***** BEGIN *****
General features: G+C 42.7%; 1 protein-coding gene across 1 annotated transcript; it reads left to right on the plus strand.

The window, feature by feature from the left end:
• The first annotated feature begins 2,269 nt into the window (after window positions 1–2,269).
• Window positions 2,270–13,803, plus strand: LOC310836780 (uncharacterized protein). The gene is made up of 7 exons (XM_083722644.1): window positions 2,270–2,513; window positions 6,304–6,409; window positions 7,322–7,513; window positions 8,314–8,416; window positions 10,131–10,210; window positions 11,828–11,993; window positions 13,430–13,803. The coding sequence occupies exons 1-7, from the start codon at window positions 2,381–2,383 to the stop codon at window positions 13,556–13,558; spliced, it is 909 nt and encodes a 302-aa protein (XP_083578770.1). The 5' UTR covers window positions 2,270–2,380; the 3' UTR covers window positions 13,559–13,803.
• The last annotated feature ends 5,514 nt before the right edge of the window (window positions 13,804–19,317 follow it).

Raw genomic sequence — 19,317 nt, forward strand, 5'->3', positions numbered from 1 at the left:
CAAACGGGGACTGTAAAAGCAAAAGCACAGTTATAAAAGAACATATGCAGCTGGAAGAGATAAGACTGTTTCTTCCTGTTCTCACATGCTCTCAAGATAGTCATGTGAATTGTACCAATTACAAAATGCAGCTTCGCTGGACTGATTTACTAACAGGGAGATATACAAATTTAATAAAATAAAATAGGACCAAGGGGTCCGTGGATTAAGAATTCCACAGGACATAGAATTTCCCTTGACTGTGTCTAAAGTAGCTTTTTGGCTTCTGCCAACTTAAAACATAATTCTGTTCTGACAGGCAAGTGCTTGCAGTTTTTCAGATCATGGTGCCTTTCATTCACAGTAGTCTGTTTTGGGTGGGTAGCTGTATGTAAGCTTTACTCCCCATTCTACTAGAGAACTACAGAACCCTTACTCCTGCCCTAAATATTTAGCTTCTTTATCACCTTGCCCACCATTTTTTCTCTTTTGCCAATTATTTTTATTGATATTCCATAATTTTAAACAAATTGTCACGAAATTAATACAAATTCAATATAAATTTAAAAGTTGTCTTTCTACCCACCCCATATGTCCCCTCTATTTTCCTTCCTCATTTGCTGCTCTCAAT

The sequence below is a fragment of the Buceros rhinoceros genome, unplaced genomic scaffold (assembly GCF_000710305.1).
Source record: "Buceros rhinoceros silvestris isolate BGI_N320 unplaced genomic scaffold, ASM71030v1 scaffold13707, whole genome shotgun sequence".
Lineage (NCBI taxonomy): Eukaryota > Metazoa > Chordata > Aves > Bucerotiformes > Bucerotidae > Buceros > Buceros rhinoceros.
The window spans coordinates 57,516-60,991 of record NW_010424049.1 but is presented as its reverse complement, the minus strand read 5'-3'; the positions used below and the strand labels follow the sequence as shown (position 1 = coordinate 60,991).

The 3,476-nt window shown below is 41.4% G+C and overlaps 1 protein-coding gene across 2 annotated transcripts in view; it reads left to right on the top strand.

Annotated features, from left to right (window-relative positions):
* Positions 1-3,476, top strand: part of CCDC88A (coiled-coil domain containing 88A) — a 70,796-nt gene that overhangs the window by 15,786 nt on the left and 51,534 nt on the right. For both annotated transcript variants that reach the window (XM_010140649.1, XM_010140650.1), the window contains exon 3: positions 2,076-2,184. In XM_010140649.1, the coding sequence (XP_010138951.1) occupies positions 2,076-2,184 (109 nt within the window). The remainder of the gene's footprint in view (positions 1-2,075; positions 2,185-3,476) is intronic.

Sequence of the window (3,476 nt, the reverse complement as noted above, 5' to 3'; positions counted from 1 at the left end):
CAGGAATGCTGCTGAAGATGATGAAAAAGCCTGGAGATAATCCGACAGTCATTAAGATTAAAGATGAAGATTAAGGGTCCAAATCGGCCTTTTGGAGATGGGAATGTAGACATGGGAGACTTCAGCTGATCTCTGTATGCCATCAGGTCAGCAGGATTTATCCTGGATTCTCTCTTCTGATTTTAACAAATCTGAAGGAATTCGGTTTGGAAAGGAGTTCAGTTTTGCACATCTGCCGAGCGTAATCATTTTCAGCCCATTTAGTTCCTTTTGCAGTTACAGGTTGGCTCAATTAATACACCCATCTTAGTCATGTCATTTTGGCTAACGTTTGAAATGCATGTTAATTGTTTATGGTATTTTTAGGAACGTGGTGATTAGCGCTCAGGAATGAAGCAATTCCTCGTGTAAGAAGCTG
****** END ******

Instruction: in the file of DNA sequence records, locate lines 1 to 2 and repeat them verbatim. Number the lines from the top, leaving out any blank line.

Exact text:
General features: G+C 42.7%; 1 protein-coding gene across 1 annotated transcript; it reads left to right on the plus strand.

The window, feature by feature from the left end: